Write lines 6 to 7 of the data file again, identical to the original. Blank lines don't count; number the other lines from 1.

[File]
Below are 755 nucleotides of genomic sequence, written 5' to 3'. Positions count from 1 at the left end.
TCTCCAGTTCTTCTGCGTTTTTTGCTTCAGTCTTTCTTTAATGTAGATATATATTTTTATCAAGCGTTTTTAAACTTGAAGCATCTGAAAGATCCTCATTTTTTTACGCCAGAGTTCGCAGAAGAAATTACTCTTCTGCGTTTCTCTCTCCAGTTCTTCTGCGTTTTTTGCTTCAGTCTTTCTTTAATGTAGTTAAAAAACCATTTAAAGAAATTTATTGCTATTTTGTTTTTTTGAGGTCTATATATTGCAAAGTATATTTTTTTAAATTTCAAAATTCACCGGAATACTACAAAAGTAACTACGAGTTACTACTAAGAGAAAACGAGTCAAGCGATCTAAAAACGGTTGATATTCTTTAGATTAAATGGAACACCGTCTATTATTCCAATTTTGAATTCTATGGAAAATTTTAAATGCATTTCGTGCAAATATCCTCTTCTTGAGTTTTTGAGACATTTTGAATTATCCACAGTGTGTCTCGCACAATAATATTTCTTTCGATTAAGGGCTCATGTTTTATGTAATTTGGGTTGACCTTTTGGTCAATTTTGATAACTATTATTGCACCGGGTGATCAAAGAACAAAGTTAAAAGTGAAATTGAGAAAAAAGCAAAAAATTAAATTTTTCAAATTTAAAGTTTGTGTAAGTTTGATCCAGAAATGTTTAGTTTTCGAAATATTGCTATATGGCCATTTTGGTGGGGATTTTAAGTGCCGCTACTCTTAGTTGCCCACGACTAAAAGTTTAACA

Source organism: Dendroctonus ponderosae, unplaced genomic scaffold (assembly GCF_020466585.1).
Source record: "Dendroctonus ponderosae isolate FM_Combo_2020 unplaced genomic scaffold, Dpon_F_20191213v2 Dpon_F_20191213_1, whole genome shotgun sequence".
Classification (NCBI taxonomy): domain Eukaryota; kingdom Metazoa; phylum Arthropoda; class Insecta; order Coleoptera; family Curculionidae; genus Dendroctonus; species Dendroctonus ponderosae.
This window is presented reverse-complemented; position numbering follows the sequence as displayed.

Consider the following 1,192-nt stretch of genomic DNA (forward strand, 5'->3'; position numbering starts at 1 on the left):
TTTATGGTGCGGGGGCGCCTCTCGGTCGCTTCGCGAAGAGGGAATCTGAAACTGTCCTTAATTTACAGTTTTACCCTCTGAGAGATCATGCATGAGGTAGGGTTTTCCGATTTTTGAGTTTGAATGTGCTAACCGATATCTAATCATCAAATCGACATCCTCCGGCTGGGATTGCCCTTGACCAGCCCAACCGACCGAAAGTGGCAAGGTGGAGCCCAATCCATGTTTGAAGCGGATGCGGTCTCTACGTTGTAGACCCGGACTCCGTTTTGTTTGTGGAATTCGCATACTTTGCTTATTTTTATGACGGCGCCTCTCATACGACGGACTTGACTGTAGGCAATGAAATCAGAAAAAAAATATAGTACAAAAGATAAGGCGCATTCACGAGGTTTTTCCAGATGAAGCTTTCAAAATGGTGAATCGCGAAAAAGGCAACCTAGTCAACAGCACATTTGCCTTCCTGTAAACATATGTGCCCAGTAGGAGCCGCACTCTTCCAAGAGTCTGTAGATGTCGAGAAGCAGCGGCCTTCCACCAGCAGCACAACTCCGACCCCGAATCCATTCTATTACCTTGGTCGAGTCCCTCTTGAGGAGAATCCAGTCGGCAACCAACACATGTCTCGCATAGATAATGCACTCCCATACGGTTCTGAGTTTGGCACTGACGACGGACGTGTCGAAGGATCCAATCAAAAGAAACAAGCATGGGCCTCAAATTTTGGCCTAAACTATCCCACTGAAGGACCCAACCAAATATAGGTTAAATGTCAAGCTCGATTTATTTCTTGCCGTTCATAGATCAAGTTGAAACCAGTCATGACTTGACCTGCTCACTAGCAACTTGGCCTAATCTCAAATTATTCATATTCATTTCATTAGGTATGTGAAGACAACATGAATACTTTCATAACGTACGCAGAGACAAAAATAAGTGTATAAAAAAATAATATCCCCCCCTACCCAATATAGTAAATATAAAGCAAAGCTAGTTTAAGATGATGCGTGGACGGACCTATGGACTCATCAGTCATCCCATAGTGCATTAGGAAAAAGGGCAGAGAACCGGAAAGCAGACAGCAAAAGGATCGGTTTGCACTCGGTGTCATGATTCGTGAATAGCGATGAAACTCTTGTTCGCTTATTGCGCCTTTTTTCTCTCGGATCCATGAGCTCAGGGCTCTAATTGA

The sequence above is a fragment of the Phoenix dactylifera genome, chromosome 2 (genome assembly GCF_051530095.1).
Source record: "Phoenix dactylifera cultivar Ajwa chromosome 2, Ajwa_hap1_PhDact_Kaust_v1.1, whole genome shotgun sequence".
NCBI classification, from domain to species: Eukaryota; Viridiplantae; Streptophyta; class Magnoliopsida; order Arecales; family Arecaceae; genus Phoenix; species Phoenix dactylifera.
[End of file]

This window is presented reverse-complemented; position numbering follows the sequence as displayed.

Consider the following 1,192-nt stretch of genomic DNA (forward strand, 5'->3'; position numbering starts at 1 on the left):